Gov. Brian Sandoval maintains his alternative would exclude only about 6 percent of the federal land the government has temporarily withdrawn from future mineral development in Nevada. Previously unverified mining claims in the state are effectively frozen across 4,200 square miles — a swath nearly as large as Connecticut.

The moderate Republican wants to swap about one-fifth of the withdrawn area, some 555,000 acres, for 394,000 alternative acres he says contain higher quality habitat more critical to the survival of the imperiled bird, according to interviews with his aides and documents obtained by The Associated Press.


Critter News:

Idaho wolves far exceed minimum levels for 16 years

Rich Landers The Spokesman-Review Jan 25, 2016

Despite allowing hunting and trapping for wolves, Idaho has far exceed federal gray wolf recovery levels of 100 wolves and 10 breeding pairs for 16 consecutive years, the Idaho Fish and Game Department’s top official says.

“The bottom line is that Idaho has a healthy, sustainable wolf population that is over seven times higher than the federal recovery goal,” said director Virgil Moore in a media release.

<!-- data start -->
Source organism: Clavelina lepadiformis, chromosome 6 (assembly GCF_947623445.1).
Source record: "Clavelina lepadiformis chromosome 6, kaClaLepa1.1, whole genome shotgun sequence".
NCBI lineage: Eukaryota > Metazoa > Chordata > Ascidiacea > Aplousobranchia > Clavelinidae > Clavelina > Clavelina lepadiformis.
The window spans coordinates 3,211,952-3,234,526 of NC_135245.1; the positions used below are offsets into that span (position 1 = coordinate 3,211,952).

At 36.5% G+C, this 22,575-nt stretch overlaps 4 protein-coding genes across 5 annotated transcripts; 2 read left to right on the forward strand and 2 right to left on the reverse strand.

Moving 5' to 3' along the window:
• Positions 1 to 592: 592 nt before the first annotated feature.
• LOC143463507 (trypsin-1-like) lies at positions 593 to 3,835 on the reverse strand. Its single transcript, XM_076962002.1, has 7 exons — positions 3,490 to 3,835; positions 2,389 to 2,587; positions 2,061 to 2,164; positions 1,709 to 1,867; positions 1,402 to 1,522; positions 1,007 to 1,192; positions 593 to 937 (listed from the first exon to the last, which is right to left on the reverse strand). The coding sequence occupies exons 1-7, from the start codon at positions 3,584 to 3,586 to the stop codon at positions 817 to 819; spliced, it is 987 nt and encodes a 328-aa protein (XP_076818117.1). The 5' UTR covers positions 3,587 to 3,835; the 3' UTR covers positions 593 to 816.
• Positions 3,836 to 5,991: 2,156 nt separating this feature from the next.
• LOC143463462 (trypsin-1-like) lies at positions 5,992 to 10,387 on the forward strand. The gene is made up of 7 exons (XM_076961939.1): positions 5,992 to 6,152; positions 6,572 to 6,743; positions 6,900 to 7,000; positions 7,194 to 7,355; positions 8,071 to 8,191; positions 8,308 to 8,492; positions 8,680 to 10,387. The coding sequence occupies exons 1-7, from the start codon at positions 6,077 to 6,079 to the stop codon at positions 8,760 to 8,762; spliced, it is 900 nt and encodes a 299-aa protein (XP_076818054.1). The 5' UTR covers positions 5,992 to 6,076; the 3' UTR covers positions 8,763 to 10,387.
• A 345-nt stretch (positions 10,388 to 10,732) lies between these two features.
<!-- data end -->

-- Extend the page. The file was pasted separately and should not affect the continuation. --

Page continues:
Following is Moore’ assessment of the state’s management since wolves were reintroduced in the state by U.S. Fish and Wildlife Service in 1995 and 1996.

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Wolf pack closely watched after surrounding rural couple’s dog

Rich Landers The Spokesman-Review Jan 29, 2016

A northeastern Washington wolf pack is under scrutiny after rural residents fired shots to scare at least five wolves away from a confrontation with their two dogs.

“We’re taking this incident very seriously,” said Donny Martorello, who heads the Washington Fish and Wildlife Department’s wolf recovery program.

On Monday, Jan. 25, the pack of wolves confronted dogs near the home of a family northeast of Chewelah off Burnt Valley Road.

At dusk, the Stevens County  residents were alarmed to see wolves in a field approaching their female Great Pyrenees, Martorello said.

The man got his rifle as the wolves surrounded the dog. The wolves were posturing and jumping and his German shepherd-mix was approaching the group.

Martorello said the man fired “two or three shots” over the heads of the wolves and dogs as his wife reported the incident to the Stevens County Sheriff.

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KWVR Oregon Wolf Education weekly Wolf Report

Last week of January 2016
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Wolf management reaching new levels of success in region

THE ASSOCIATED PRESS Published: 1/24/16

MISSOULA, Montana — Aggressively dealing with wolves that kill livestock works better than a gradual approach, according to research in Montana.